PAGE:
Happy Meal Ban in San Francisco: Food Police or Fat Fighter?

At one time, type 2 diabetes was called "adult-onset" diabetes. But more and more cases are showing up in children, likely the result of poor dietary habits and the childhood obesity epidemic. istockphoto

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(CBS) If Ronald McDonald is looking a bit glum these days, there's a reason:

They've banned the Happy Meal in San Francisco.

Actually, the San Francisco Board of Supervisors voted to ban restaurants from handing out toys with meals that fail to meet basic nutritional standards for fat, calories, and sodium. That would include the Happy Meal, which has been a fat-packed fave of hungry children for decades.

Backers of the bill said it would help promote healthy eating habits and help in the fight against childhood obesity, which has tripled in the past 30 years, according to the federal Centers for Disease Control and Prevention.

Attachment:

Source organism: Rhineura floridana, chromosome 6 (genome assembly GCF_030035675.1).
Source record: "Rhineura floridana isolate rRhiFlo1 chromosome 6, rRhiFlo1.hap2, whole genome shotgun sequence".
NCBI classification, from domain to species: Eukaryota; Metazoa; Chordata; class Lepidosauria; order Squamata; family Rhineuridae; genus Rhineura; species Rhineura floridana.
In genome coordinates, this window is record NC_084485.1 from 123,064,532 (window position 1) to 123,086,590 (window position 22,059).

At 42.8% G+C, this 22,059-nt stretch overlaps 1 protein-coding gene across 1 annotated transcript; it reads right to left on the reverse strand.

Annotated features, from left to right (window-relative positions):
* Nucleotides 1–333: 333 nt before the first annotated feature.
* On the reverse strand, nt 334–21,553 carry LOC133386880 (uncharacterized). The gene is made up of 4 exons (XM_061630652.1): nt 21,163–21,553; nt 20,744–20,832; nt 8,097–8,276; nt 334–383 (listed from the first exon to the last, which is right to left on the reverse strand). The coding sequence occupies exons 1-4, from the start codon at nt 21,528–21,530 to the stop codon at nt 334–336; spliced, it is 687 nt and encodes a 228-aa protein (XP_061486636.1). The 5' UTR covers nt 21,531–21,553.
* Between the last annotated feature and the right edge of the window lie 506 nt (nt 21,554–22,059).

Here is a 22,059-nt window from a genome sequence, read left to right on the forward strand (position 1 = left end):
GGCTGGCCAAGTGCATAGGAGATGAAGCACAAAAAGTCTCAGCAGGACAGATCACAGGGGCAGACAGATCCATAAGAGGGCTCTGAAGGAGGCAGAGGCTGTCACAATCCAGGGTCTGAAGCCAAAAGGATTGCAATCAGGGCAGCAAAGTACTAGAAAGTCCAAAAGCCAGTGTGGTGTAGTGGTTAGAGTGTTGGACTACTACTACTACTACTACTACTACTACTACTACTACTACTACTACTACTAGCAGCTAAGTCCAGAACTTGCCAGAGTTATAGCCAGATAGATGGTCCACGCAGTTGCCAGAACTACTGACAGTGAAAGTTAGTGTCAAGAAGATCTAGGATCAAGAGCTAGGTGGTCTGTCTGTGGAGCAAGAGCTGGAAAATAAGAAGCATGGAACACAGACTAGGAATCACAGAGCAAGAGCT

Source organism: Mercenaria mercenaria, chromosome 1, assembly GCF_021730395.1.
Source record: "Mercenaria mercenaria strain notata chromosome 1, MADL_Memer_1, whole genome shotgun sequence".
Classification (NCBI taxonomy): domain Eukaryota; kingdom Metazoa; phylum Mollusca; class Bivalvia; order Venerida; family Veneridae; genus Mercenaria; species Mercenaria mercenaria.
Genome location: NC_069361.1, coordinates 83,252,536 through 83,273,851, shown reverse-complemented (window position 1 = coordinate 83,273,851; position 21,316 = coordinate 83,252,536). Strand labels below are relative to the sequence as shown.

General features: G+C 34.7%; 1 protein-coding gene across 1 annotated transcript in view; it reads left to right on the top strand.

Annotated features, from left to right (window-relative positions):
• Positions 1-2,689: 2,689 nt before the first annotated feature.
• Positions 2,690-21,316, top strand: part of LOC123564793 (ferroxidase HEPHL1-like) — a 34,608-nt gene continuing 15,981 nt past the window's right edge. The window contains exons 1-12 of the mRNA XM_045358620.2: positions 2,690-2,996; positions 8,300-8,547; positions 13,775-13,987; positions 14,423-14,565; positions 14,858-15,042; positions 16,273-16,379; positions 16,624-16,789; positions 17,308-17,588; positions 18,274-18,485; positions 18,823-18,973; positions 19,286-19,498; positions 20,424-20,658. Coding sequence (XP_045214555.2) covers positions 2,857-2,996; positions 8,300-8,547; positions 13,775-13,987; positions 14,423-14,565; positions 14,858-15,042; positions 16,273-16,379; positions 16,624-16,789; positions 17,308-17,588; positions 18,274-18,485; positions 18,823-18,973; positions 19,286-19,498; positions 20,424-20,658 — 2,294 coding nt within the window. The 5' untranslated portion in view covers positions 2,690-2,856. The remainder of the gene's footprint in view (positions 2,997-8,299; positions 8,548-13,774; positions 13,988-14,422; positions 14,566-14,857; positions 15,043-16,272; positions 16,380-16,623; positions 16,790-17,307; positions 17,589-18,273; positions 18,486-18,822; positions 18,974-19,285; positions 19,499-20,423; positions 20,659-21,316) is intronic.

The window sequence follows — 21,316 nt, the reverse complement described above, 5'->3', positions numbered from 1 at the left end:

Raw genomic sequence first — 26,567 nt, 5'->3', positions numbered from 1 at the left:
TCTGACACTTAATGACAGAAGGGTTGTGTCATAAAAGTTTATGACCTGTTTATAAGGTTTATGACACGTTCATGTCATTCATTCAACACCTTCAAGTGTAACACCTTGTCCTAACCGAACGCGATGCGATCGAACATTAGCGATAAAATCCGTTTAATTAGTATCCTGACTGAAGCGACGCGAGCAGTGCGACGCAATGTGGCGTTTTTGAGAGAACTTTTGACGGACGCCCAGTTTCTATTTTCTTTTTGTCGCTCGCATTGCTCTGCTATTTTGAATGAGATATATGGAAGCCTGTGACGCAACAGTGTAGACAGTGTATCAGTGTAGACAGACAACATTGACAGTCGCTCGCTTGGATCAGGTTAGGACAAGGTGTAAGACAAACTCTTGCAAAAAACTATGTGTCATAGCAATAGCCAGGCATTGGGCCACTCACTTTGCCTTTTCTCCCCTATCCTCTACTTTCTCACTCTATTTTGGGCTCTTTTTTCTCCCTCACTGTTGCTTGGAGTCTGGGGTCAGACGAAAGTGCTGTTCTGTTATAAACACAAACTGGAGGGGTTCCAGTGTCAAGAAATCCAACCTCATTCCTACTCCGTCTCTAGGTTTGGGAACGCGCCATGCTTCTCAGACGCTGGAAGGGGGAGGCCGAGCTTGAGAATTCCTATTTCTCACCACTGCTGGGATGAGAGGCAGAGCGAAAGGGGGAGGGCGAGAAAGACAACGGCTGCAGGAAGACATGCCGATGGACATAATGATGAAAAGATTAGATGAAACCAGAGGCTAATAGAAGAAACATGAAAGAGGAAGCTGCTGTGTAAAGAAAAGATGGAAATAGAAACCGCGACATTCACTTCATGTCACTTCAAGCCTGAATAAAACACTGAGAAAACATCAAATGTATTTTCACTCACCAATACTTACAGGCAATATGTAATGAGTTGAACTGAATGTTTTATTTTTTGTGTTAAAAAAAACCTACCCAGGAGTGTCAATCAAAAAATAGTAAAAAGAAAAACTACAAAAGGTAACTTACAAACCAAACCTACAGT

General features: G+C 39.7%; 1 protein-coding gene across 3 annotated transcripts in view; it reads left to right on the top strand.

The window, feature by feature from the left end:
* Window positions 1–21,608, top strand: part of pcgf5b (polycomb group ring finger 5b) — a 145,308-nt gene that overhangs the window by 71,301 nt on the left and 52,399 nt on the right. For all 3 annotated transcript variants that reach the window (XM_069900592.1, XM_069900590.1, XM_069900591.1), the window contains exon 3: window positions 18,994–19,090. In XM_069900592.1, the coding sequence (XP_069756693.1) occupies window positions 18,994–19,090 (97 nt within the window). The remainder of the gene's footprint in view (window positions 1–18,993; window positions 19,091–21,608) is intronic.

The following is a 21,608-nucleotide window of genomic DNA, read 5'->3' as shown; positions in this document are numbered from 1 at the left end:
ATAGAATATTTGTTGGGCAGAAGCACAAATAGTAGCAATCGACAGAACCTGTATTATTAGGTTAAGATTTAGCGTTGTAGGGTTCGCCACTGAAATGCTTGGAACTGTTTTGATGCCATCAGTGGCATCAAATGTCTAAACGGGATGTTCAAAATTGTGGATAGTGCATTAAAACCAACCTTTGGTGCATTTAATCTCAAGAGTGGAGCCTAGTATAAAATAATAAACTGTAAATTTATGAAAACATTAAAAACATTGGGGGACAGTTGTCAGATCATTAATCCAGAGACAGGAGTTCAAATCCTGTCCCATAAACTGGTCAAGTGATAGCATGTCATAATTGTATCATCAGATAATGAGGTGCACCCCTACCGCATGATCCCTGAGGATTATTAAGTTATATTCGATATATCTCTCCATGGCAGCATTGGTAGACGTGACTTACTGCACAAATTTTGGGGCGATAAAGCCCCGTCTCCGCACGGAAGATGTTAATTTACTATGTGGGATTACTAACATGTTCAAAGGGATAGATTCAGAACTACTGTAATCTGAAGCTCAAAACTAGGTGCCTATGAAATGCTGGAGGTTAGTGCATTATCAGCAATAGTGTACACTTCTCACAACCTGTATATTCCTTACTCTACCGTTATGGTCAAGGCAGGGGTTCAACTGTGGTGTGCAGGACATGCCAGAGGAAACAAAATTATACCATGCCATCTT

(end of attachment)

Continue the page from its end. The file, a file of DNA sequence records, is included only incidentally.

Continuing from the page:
"Our children are sick," Supervisor Eric Mar, who sponsored the measure, told Reuters. "Rates of obesity in San Francisco are disturbingly high, especially among children of color. This is a challenge to the restaurant industry to think about children's health first and join the wide range of local restaurants that have already made this commitment."

Mar may not be exaggerating. Up to 30 percent of the city's fifth-graders are overweight, the New York Times reported.

Under the ban - scheduled to take effect December 2011 - restaurants in the Golden Gate City would be allowed to distribute toys with meals only if they contained fewer than 600 calories and less than 640 mg of sodium, according to Canadian broadcaster CTV. In addition, less than 35 percent of calories in the meals could come from fat (less than 10 percent from saturated fat).

Sound reasonable? Marisa Sherry, a registered dietitian in New York City, certainly thinks so. "Whatever it takes to get restaurants to help fight childhood obesity is a great thing," she told CBS News.

But McDonald's isn't so happy about the happy meal ban.

"We are extremely disappointed with today's decision," company spokesman Danya Proud said in a statement, according to Reuters. "It's not what our customers want, nor is it something they asked for."

Of course, there are other things McDonald's customers haven't requested.

Like getting fat.

  • David W Freeman

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